s produced at Torino Distillati in Moncalieri, founded in 1906 and led by the Vergnano family of craft distillers. Its is based on a recipe for Rosolio liqueur dating back to the 1800s.
Here Silician citrons and Calabrian bergamot oranges from a protected area of origin (IGP), are gently pressed in cold water. This is a process called sfumatura, which releases their essential oils, though it is rarely practiced in modern day distillation as the botanicals macerate for up to 10 days, an unusual length of time. Today most distilleries shortcut this process, but the founders of Italicus adhere to the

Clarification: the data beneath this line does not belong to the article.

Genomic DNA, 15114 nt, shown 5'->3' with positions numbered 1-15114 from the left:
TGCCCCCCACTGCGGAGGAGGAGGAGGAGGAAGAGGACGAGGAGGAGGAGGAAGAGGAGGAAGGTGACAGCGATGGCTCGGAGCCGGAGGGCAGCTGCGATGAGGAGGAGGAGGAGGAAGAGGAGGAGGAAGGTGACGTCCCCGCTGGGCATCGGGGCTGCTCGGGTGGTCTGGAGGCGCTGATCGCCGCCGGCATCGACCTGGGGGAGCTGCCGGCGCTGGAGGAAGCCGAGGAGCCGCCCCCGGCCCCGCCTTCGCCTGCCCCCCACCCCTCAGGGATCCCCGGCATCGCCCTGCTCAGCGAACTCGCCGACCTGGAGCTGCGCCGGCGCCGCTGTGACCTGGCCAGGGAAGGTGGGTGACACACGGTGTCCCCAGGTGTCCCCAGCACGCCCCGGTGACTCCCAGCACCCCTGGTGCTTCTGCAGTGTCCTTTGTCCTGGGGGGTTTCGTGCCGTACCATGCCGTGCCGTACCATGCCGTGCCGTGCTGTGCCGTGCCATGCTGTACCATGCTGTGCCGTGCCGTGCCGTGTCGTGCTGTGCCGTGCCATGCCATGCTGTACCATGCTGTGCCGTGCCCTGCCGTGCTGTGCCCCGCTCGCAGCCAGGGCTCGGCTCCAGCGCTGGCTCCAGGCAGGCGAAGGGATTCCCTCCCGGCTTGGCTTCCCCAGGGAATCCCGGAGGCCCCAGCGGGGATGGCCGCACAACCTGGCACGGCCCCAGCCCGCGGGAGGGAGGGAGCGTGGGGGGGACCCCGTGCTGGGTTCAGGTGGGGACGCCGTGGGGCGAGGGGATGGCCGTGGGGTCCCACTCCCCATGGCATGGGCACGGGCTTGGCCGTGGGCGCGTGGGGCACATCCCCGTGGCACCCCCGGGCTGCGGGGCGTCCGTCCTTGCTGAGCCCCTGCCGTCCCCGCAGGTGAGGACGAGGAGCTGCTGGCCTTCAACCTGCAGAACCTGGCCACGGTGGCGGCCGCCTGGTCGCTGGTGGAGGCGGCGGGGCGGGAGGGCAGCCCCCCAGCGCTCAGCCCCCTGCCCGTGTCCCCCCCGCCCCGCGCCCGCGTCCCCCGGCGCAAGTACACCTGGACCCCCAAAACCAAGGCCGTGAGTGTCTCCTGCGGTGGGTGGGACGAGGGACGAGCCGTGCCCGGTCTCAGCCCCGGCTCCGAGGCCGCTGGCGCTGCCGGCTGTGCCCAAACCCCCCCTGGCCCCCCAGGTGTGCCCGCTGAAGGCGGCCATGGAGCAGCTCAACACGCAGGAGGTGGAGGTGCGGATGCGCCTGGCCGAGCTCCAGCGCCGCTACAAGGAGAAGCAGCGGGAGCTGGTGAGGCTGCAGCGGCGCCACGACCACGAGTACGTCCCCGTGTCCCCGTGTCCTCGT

Rosolio's traditional production methods, to ensure a best-quality product.
The mixture is then fortified with natural beet sugar, Italian neutral grain spirit and pure water.
Giuseppe Gallo, the revered Italian barman, may just be one of the driving forces behind the worldwide popularization of amari, aperitivos, vermouths, and other Italian hallmarks of cocktail culture.
And now he's given us Italicus.
In creating this distinctive spirit, he challenged himself to revive a nearly-forgotten style of liqueur,
called Rosolio, an Italian aperitivo that is quite uncommon, especially in the US. Rosolio dates back to at least the 15th Century, and was known in the 19th Century as the "the drink of kings." It is a typically a liqueur derived from rose petals, though here Bergamot brings citrus to the forefront.